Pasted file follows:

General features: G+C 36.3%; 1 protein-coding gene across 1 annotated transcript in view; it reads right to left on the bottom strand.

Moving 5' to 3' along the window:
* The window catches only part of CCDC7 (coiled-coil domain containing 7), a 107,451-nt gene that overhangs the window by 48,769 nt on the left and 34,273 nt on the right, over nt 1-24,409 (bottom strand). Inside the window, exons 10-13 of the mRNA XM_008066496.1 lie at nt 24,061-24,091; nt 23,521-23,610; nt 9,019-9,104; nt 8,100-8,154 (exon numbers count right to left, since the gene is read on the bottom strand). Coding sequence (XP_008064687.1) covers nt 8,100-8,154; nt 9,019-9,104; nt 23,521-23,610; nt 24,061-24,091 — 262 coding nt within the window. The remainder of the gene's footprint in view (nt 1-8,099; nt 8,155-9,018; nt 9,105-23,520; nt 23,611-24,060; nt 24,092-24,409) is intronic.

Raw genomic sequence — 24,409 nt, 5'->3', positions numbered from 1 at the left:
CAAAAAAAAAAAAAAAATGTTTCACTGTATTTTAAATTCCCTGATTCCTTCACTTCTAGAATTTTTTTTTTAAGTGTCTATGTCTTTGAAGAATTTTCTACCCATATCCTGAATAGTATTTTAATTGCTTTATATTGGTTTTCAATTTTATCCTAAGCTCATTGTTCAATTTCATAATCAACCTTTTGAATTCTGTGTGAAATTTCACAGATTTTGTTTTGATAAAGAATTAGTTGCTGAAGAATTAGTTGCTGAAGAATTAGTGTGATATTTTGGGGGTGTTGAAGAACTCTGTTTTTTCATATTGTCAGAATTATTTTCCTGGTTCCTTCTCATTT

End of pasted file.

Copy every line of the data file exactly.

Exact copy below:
General features: G+C 36.3%; 1 protein-coding gene across 1 annotated transcript in view; it reads right to left on the bottom strand.

Moving 5' to 3' along the window:
* The window catches only part of CCDC7 (coiled-coil domain containing 7), a 107,451-nt gene that overhangs the window by 48,769 nt on the left and 34,273 nt on the right, over nt 1-24,409 (bottom strand). Inside the window, exons 10-13 of the mRNA XM_008066496.1 lie at nt 24,061-24,091; nt 23,521-23,610; nt 9,019-9,104; nt 8,100-8,154 (exon numbers count right to left, since the gene is read on the bottom strand). Coding sequence (XP_008064687.1) covers nt 8,100-8,154; nt 9,019-9,104; nt 23,521-23,610; nt 24,061-24,091 — 262 coding nt within the window. The remainder of the gene's footprint in view (nt 1-8,099; nt 8,155-9,018; nt 9,105-23,520; nt 23,611-24,060; nt 24,092-24,409) is intronic.

Raw genomic sequence — 24,409 nt, 5'->3', positions numbered from 1 at the left:
CAAAAAAAAAAAAAAAATGTTTCACTGTATTTTAAATTCCCTGATTCCTTCACTTCTAGAATTTTTTTTTTAAGTGTCTATGTCTTTGAAGAATTTTCTACCCATATCCTGAATAGTATTTTAATTGCTTTATATTGGTTTTCAATTTTATCCTAAGCTCATTGTTCAATTTCATAATCAACCTTTTGAATTCTGTGTGAAATTTCACAGATTTTGTTTTGATAAAGAATTAGTTGCTGAAGAATTAGTTGCTGAAGAATTAGTGTGATATTTTGGGGGTGTTGAAGAACTCTGTTTTTTCATATTGTCAGAATTATTTTCCTGGTTCCTTCTCATTT